The Brahmana said: The wheel of life moves on. It has the understanding for its strength; the mind for the pole (on which it rests); the group of senses for its bonds, the five great elements for its nave, and home for its circumference.
[Note: It is difficult to understand which part of the wheel is intended to be expressedly Bandhanam or the bond; I take it for the spokes. Pariskandha is Samuha or the materials that together compose an object. Here it may be taken for the nave or centre. Home is called the circumference because, as the circumference limits the wheel, even so home (wife and children) limits the affections and acts of life.]
It is overwhelmed by decrepitude and grief, and it has diseases and calamities for its progeny. That wheel relates in time and place. It has toil and exercise for its noise. Day and night are the rotations of that wheel. It is encircled by heat and cold. Pleasure and pain are its joints, and hunger and thirst are the nails fixed into it. Sunshine and shade are the ruts (it causes). It is capable of being agitated during even such a short space of time as is taken up by the opening and the closing of the eyelid. It is enveloped in the terrible waters of delusion. It is ever revolving and void of consciousness. It is measured by months and half months. It is not uniform (being ever changing), and moves through all the worlds.
Penances and vows are its mud. Passions force is its mover. It is illuminated by the great egoism, and is sustained by the qualities. Vexations (caused by the non-acquisition of what is desired) are the fastenings that bind it around. It revolves in the midst of grief and destruction. It is endued with actions and the instruments of action. It is large and is extended by attachments. It is rendered unsteady by cupidity and desire. It is produced by variegated Ignorance. It is attended upon by fear and delusion, and is the cause of the delusion of all beings. It moves towards joy and pleasure, and has desire and wrath for its possession. It is made up of entities beginning with Mahat and ending with the gross elements. It is characterised by production and destruction going on ceaselessly. Its speed is like that of the mind, and it has the mind for its boundary.
This wheel of life that is associated with pairs of opposites and devoid of consciousness, the universe with the very immortals should cast away, abridge, and check. That man who always understands accurately the motion and stoppage of this wheel of life, is never seen to be deluded, among all creatures. Freed from all impressions, divested of all pairs of opposites, released from all sins, he attains to the highest goal.
The householder, the Brahmachari (Celibate student), the forest recluse and the mendicant, - these four modes of life have all been said to have the householders mode for their foundation. Whatever of system of rules is prescribed in this world, their observance is beneficial. Such observance has always been highly spoken of. He who has been first cleansed by ceremonies, who has duly observed vows, who belongs in respect of birth to a race possessed of high qualifications, and who understands the Vedas, should return (from his preceptors house).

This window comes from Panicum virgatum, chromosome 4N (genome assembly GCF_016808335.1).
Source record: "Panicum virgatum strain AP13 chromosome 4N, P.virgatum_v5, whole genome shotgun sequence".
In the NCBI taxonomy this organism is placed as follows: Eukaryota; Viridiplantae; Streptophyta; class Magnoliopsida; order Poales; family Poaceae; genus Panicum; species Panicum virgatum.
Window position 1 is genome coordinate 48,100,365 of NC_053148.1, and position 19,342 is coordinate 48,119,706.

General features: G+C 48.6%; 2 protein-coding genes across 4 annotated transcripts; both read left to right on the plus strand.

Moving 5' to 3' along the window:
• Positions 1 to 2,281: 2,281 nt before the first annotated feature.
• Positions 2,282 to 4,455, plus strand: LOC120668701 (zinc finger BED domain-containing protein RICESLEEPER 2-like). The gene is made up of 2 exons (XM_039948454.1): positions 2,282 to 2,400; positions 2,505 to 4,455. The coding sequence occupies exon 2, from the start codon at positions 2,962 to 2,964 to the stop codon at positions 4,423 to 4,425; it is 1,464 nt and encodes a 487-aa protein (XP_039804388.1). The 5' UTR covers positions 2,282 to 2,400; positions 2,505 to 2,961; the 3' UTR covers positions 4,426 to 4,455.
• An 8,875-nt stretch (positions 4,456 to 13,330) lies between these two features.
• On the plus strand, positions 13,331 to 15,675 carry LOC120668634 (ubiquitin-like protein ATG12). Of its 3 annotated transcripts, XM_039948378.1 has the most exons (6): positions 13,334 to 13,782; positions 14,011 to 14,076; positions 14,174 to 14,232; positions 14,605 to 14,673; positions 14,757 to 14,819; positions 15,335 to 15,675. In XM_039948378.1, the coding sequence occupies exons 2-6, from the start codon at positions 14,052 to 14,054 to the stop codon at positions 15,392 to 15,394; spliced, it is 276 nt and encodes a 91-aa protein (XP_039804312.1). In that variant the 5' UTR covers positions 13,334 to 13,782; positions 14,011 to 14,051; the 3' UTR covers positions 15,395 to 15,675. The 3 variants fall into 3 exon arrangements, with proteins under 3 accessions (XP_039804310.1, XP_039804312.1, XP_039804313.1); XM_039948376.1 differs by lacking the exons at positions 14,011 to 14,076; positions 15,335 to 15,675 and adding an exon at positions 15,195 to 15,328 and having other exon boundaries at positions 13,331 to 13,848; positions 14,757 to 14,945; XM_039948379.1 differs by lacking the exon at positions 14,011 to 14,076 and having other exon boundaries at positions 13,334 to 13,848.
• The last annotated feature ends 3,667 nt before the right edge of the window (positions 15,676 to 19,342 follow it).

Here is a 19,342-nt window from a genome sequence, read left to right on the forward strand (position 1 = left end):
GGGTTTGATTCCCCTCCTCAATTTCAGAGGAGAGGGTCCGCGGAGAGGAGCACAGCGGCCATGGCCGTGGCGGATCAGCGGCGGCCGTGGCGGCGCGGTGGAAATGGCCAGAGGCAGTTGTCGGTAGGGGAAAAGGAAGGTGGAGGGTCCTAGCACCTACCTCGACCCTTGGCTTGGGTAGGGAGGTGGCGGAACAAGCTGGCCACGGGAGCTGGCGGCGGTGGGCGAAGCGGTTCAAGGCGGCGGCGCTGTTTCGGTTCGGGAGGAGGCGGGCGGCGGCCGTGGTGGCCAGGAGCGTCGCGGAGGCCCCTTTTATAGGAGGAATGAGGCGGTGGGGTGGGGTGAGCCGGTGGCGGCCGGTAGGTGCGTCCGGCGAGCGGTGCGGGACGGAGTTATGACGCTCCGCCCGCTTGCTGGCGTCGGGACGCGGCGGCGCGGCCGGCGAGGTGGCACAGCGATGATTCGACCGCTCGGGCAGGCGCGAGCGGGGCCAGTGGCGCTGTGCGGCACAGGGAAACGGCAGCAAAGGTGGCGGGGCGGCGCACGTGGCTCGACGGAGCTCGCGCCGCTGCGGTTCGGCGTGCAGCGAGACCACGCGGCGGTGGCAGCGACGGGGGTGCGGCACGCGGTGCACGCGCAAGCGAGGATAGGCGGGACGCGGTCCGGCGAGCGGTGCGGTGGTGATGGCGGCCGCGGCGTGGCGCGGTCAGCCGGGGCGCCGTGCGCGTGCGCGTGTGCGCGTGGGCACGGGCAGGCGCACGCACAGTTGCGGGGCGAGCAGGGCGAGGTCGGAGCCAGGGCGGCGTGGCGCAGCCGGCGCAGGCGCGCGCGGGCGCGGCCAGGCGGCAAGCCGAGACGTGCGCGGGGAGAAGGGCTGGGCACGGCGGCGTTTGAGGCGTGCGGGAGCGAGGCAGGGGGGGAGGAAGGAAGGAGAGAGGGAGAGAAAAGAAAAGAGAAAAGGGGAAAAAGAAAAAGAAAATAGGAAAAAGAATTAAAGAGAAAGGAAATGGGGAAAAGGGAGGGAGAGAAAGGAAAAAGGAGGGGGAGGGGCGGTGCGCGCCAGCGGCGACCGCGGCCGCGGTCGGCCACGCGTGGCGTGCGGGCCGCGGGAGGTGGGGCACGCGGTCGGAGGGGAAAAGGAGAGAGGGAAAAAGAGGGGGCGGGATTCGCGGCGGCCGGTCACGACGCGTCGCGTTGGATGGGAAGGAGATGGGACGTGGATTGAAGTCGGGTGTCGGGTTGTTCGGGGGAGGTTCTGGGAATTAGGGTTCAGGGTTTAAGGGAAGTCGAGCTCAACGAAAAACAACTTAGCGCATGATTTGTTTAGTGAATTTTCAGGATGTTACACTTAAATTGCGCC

[Note: Implying that he should go to the house of his preceptor, study and serve there, and after completing his studies, return for leading a life of domesticity.]
Always devoted to his wedded spouse, conducting himself after the manner of the good, with his senses under subjugation, and full of faith, one should in this world perform the five sacrifices. He who eats what remains after feeding deities and guests, who is devoted to the observance of Vedic rites, who duly performs according to his means sacrifices and gifts, who is not unduly active with his hands and feet, who is not unduly active with his eye, who is devoted to penances, who is not unduly active with his speech and limits, comes under the category of Sishta or the good. One should always bear the sacred thread, wear white (clean) clothes, observe pure vows, and should always associate with good men, making gifts and practising self-restraint. One should subjugate ones lust and stomach, practise universal compassion, and be characterised by behaviour that befits the good. One should bear a bamboo stick, and a water pot filled with water.
Having studied, one should teach; likewise should also make sacrifices of others. One should also make gifts made to oneself. Verily, ones conduct should be characterised by these six acts. Know that three of these acts should constitute the livelihood of the Brahmanas, viz., teaching (pupils), officiating at the sacrifices of others, and the acceptance of gifts from a person that is pure. As to the other duties that remain, numbering three, viz., making of gifts, study, and sacrifice, these are accompanied by merit.
[Note: The sense seems to be that these last three duties are productive of merit and should, therefore, be performed. The first three, however, are sources of living.]
Observant of penances, self-restrained, practising universal compassion and forgiveness, and looking upon all creatures with an equal eye, the man that is conversant with duties should never be heedless with regard to those three acts. The learned Brahmana of pure heart, who observes the domestic mode of life and practises rigid vows, thus devoted and thus discharging all duties to the best of his power, succeeds in conquering Heaven.